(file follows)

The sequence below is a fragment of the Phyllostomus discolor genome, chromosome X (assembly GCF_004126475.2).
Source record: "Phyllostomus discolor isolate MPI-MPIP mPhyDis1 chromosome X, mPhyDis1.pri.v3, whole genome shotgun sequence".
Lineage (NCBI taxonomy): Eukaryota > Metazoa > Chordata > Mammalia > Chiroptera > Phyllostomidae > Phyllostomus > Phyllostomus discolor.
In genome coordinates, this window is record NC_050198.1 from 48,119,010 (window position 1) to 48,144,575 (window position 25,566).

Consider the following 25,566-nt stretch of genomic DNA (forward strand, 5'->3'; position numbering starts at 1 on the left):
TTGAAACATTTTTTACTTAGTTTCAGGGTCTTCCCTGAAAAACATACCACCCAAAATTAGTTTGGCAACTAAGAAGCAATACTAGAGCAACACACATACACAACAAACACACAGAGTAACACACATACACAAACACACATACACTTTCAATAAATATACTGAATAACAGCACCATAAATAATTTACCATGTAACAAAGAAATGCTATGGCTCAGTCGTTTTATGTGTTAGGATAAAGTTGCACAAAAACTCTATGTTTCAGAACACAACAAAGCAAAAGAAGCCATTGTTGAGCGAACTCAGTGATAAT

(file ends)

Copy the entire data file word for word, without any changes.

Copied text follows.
The sequence below is a fragment of the Phyllostomus discolor genome, chromosome X (assembly GCF_004126475.2).
Source record: "Phyllostomus discolor isolate MPI-MPIP mPhyDis1 chromosome X, mPhyDis1.pri.v3, whole genome shotgun sequence".
Lineage (NCBI taxonomy): Eukaryota > Metazoa > Chordata > Mammalia > Chiroptera > Phyllostomidae > Phyllostomus > Phyllostomus discolor.
In genome coordinates, this window is record NC_050198.1 from 48,119,010 (window position 1) to 48,144,575 (window position 25,566).

Consider the following 25,566-nt stretch of genomic DNA (forward strand, 5'->3'; position numbering starts at 1 on the left):
TTGAAACATTTTTTACTTAGTTTCAGGGTCTTCCCTGAAAAACATACCACCCAAAATTAGTTTGGCAACTAAGAAGCAATACTAGAGCAACACACATACACAACAAACACACAGAGTAACACACATACACAAACACACATACACTTTCAATAAATATACTGAATAACAGCACCATAAATAATTTACCATGTAACAAAGAAATGCTATGGCTCAGTCGTTTTATGTGTTAGGATAAAGTTGCACAAAAACTCTATGTTTCAGAACACAACAAAGCAAAAGAAGCCATTGTTGAGCGAACTCAGTGATAAT